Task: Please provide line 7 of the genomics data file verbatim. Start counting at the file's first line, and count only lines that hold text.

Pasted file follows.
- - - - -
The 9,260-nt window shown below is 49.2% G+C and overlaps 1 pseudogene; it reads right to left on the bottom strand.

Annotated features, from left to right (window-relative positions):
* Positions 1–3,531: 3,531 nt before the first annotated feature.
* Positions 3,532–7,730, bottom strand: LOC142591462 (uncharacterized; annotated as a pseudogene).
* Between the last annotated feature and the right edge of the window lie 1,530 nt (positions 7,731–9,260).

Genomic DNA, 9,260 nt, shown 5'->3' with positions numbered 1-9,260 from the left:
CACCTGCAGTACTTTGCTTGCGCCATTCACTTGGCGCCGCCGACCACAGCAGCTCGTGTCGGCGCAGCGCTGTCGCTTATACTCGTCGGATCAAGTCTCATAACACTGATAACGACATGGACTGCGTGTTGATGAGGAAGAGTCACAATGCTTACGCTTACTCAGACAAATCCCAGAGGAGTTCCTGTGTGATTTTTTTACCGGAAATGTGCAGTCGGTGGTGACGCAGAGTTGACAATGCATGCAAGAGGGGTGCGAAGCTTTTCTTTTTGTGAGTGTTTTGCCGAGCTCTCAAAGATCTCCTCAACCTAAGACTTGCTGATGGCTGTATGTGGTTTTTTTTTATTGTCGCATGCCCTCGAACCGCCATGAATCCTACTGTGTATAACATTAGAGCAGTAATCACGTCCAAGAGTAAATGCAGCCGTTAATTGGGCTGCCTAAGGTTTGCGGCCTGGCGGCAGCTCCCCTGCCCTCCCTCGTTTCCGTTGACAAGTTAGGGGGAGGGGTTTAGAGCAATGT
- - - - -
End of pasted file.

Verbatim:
CACCTGCAGTACTTTGCTTGCGCCATTCACTTGGCGCCGCCGACCACAGCAGCTCGTGTCGGCGCAGCGCTGTCGCTTATACTCGTCGGATCAAGTCTCATAACACTGATAACGACATGGACTGCGTGTTGATGAGGAAGAGTCACAATGCTTACGCTTACTCAGACAAATCCCAGAGGAGTTCCTGTGTGATTTTTTTACCGGAAATGTGCAGTCGGTGGTGACGCAGAGTTGACAATGCATGCAAGAGGGGTGCGAAGCTTTTCTTTTTGTGAGTGTTTTGCCGAGCTCTCAAAGATCTCCTCAACCTAAGACTTGCTGATGGCTGTATGTGGTTTTTTTTTATTGTCGCATGCCCTCGAACCGCCATGAATCCTACTGTGTATAACATTAGAGCAGTAATCACGTCCAAGAGTAAATGCAGCCGTTAATTGGGCTGCCTAAGGTTTGCGGCCTGGCGGCAGCTCCCCTGCCCTCCCTCGTTTCCGTTGACAAGTTAGGGGGAGGGGTTTAGAGCAATGT